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Here’s a (slightly paraphrased) question from @Tall_Tucks on the Old Glasgow Twitter:

Do you still take requests? My Mum would like to know about the Sick Children’s Hospital dispensary on West Graham Street.

First of all, to anyone wondering, I do take requests but I don’t have any Diana Ross so don’t even ask.

This deceptively large curiosity sits among the new builds of Cowcaddens and doesn’t make a lot of sense if viewed out of context. Why would a dispensary for a Sick Children’s hospital be so far from Yorkhill?

Well, as I briefly mentioned in a previous post, l’hôpital de sick weans hasn’t always been out in the West End. Up until 1914, the hospital was in Garnethill, just a (championship winning) stone’s throw from the Dispensary. The building at 45 Scott Street is still there today and forms part of St. Aloysius College.

Since the original hospital was significantly smaller than the leviathan at Yorkhill, the directors and medical staff intended to try and treat as many children as they could in an outpatient capacity. They had originally planned to build a Dispensary for that purpose on the hospital site but had run out of money.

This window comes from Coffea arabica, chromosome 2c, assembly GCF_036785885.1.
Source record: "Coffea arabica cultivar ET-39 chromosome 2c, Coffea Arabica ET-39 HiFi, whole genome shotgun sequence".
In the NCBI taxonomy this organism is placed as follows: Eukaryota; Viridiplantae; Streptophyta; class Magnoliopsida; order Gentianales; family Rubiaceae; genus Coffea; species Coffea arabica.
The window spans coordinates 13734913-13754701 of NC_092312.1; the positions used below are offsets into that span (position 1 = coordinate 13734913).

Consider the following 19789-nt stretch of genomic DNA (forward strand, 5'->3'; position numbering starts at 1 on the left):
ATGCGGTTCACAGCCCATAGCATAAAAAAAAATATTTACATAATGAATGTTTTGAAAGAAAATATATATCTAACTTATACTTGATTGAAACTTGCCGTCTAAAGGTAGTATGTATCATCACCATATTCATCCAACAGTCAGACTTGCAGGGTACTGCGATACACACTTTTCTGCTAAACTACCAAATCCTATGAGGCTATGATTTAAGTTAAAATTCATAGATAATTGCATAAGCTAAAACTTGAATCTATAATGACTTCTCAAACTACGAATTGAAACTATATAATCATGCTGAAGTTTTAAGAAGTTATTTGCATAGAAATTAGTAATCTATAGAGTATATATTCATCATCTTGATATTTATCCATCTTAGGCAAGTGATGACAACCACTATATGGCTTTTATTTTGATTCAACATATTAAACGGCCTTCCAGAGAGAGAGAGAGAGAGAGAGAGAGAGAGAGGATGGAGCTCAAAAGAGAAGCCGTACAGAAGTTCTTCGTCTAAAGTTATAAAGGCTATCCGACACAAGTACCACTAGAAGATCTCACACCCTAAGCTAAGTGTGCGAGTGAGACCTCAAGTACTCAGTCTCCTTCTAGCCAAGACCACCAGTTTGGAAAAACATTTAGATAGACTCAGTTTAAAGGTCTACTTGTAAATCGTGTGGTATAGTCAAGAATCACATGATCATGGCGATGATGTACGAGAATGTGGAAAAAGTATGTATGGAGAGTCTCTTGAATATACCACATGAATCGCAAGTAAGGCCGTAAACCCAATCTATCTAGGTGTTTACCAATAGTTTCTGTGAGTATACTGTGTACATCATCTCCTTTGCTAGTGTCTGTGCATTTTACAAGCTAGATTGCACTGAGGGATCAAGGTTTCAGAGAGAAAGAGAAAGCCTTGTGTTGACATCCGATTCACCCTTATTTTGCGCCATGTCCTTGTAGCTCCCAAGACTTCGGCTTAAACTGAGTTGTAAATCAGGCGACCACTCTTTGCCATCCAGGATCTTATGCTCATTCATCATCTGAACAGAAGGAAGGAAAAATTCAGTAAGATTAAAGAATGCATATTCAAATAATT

Luckily the Duchess of Montrose (for it is she) organised a ‘Fancy Fair’ in the St. Andrew’s Hall to raise money. To sum up the idea of a ‘Fancy Fair’ in a sentence, it’s like a Bring & Buy Sale for people with more money than sense. Regardless, the money was raised and the Dispensary built.

It opened in 1888 and provided a large dispensing room, a waiting area, consulting rooms for physicians, an isolation room for infectious weans and accommodation for the sisters and caretaker.

In 1889 the Dispensary saw more than 4,000 patients and this number had more than tripled by 1914. 

When the new hospital opened, the Dispensary continued its work with poor children, adding a physiotherapy department, a department for skin diseases and a speech clinic to its already large repertoire. It was eventually closed when the new outpatient unit opened at Yorkhill in 1953 and served as various labs for the Western Region Hospital Board until it was bought by Glasgow School of Art.

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Anonymous asked: sight of tower ballroom cowcaddens 1930

Hi there, you’ll find more details on the Tower Ballroom here:

image

The Tower Ballroom